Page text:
Swift 3.0 is the latest iteration of Apple's programming language. The new features for Swift were unveiled during Apple's WWDC 2016 (Worldwide Developers' Conference) on 13 June 2016.
Following Apple's WWDC announcement, Swift 3.0 was made available to developers. The Swift 3.0 Preview 1 is available as part of Apple's Xcode 8.0 beta. The good news is that anybody can get hold of Xcode 8.0 Beta, and it's not locked to developers with a paid Apple Developer Program account (unlike the early betas of iOS or OS X).
In this article, our complete guide to Swift and Swift 3.0 in particular, we look at all the new features and explain everything you need to know about Apple's Swift programming language.
Complete guide to Swift 3.0: New features
The Swift Programming Language (Swift 3 beta) book outlines most of the new features implemented in Swift. Near the end of the book is the Document Revision History, which serves as a great guide to the new features implemented in Swift 3.0.
Here are some new features implemented in Swift 3.0 documented in the revision history:
- All function parameters have labels by default.
- Attribute arguments use a colon.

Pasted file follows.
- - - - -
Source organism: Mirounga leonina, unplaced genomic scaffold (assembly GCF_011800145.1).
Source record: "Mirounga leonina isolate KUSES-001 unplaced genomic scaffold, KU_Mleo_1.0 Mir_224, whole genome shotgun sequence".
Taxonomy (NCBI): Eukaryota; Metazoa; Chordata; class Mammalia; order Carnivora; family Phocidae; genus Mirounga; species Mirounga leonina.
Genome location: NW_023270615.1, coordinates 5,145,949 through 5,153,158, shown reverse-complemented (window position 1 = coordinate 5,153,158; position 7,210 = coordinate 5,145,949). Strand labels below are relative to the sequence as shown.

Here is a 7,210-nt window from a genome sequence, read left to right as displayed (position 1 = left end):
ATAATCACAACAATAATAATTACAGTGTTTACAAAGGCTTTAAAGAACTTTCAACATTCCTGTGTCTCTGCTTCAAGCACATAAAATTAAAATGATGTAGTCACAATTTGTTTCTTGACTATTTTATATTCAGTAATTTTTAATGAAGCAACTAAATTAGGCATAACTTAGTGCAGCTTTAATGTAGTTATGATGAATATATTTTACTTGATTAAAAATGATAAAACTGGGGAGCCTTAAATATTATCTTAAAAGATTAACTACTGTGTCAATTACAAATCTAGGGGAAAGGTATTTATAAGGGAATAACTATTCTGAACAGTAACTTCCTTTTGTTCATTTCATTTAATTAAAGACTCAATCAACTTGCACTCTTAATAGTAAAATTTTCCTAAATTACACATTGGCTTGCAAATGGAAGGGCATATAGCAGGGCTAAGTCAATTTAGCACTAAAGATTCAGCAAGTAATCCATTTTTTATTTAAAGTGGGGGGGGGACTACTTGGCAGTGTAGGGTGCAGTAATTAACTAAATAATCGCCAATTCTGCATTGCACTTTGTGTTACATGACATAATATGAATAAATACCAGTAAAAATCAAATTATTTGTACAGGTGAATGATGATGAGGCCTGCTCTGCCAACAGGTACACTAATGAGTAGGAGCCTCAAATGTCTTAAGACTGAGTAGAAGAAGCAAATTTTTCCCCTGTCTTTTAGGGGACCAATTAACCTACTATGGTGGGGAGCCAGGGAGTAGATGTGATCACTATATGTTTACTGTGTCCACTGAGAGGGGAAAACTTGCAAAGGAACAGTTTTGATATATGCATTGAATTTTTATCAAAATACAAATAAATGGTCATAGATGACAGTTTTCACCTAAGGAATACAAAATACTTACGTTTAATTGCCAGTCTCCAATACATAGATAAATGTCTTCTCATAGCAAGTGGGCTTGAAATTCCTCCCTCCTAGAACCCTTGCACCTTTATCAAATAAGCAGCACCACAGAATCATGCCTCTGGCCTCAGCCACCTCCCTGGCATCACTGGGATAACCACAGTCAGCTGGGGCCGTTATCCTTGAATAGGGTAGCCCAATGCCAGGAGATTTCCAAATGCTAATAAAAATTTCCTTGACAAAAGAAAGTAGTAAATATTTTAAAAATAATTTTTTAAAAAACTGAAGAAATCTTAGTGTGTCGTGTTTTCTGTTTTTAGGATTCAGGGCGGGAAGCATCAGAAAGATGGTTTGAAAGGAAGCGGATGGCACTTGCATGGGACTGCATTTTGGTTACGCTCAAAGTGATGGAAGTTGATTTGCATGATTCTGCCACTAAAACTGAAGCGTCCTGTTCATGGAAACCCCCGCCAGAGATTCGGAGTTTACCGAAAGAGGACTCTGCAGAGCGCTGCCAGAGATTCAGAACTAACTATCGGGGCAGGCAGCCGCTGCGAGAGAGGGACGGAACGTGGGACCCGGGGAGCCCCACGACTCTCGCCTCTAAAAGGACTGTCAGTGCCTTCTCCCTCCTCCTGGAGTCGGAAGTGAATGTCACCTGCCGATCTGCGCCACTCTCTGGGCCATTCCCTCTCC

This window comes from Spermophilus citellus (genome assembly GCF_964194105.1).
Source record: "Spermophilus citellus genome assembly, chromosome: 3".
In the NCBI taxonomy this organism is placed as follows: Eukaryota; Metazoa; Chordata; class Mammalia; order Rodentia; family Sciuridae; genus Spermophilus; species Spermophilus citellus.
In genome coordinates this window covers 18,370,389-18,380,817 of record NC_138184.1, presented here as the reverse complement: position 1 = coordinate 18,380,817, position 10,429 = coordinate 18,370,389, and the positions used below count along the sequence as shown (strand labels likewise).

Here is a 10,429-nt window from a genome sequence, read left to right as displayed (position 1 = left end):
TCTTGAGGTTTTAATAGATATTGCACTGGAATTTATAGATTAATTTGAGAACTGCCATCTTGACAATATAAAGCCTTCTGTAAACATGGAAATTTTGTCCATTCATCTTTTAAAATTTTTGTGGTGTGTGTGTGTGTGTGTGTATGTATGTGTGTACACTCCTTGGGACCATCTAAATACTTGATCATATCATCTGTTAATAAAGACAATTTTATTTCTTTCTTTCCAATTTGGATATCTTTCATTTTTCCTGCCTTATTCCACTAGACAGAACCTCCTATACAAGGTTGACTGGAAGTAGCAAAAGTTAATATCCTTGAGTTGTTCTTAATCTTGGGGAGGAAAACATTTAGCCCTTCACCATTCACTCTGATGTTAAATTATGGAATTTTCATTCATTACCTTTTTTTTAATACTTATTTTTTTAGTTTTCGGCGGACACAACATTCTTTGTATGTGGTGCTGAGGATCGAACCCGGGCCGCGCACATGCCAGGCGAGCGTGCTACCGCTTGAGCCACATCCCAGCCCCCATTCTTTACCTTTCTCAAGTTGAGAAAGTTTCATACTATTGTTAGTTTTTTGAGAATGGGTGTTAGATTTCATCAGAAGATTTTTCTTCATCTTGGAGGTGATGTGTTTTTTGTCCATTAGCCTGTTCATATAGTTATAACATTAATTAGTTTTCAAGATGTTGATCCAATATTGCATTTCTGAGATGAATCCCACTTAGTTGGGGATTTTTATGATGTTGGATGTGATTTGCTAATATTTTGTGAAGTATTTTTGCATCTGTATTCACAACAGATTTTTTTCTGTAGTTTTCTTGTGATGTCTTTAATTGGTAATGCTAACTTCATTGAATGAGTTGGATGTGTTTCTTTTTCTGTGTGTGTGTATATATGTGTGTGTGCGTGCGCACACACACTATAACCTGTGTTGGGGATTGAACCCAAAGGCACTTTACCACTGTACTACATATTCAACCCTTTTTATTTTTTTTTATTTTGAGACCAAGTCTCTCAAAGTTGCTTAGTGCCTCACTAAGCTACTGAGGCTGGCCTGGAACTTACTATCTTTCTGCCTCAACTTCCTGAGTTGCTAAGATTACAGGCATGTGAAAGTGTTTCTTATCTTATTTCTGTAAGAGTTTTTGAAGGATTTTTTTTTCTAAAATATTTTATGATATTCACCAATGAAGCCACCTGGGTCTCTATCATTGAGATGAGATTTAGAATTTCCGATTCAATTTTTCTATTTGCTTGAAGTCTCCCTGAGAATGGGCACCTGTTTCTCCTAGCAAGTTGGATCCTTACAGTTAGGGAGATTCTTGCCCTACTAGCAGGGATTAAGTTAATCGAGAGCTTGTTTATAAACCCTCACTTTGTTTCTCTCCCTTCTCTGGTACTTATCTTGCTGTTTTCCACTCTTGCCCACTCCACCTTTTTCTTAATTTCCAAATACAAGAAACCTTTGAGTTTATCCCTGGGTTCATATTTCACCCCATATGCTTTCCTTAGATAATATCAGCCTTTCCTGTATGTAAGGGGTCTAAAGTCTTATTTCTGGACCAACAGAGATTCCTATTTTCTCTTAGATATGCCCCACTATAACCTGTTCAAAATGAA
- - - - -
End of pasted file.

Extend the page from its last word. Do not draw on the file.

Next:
- Swiftch cases with multiple patterns have new functionality.
- Line control statements use the #sourceLocation(file:line) syntax.
Nonescaping Closures and Autoclosures are now type attributes rather than declaration attributes.
Parentheses are now required around the parameter types in functions.
You can discover more about the new features in Swift 3.0 by reading The Swift Programming Language (Swift 3 beta) or by heading over to Swift.org's Migration Guide.
Porting to Windows and Linux
One major implementation that we're going to see with Swift 3.0 is the porting of Swift to other operating systems. According to Apple's Swift Evolution GitHub page, the Swift team intends to "make Swift available on other platforms and ensure that one can write portable Swift code that works properly on all of those platforms."
That Swift is heading to Linux, and perhaps even Windows, is no secret. As soon as Apple made Swift open-source the potential was there to port it to other operating systems.
Craig Federighi, Apple's Senior Vice President of Software Engineering, said: "We're certainly open to the community creating a Windows port, and there's a good foundation for that in that the LLVM and Clang environments that are foundations for building and compiling Swift have been ported to Windows. We fully support the community doing that port. Regarding us getting the [open-source] project off the ground, we wanted to focus our energy on our platforms and Linux to start."
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